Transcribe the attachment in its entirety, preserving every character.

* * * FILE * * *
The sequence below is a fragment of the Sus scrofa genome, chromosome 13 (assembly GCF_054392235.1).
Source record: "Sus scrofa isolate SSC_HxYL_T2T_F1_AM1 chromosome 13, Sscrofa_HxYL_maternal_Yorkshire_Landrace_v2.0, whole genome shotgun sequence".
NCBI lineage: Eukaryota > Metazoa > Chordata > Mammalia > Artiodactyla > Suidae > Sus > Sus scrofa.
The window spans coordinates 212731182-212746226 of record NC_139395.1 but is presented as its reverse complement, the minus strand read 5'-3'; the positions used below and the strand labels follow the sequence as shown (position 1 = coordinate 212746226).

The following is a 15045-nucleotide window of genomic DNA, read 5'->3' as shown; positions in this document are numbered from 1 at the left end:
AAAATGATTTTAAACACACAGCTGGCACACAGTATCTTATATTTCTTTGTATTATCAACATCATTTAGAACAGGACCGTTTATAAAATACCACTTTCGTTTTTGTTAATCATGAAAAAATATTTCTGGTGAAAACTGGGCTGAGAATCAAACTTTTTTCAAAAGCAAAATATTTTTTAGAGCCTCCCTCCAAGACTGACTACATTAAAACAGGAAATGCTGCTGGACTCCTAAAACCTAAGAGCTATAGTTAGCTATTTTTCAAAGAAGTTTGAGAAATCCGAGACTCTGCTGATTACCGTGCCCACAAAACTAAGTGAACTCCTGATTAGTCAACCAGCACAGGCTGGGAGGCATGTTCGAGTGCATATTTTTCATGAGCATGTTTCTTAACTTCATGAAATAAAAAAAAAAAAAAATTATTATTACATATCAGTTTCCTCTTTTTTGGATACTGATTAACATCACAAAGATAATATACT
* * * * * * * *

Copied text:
The sequence below is a fragment of the Sus scrofa genome, chromosome 13 (assembly GCF_054392235.1).
Source record: "Sus scrofa isolate SSC_HxYL_T2T_F1_AM1 chromosome 13, Sscrofa_HxYL_maternal_Yorkshire_Landrace_v2.0, whole genome shotgun sequence".
NCBI lineage: Eukaryota > Metazoa > Chordata > Mammalia > Artiodactyla > Suidae > Sus > Sus scrofa.
The window spans coordinates 212731182-212746226 of record NC_139395.1 but is presented as its reverse complement, the minus strand read 5'-3'; the positions used below and the strand labels follow the sequence as shown (position 1 = coordinate 212746226).

The following is a 15045-nucleotide window of genomic DNA, read 5'->3' as shown; positions in this document are numbered from 1 at the left end:
AAAATGATTTTAAACACACAGCTGGCACACAGTATCTTATATTTCTTTGTATTATCAACATCATTTAGAACAGGACCGTTTATAAAATACCACTTTCGTTTTTGTTAATCATGAAAAAATATTTCTGGTGAAAACTGGGCTGAGAATCAAACTTTTTTCAAAAGCAAAATATTTTTTAGAGCCTCCCTCCAAGACTGACTACATTAAAACAGGAAATGCTGCTGGACTCCTAAAACCTAAGAGCTATAGTTAGCTATTTTTCAAAGAAGTTTGAGAAATCCGAGACTCTGCTGATTACCGTGCCCACAAAACTAAGTGAACTCCTGATTAGTCAACCAGCACAGGCTGGGAGGCATGTTCGAGTGCATATTTTTCATGAGCATGTTTCTTAACTTCATGAAATAAAAAAAAAAAAAAATTATTATTACATATCAGTTTCCTCTTTTTTGGATACTGATTAACATCACAAAGATAATATACT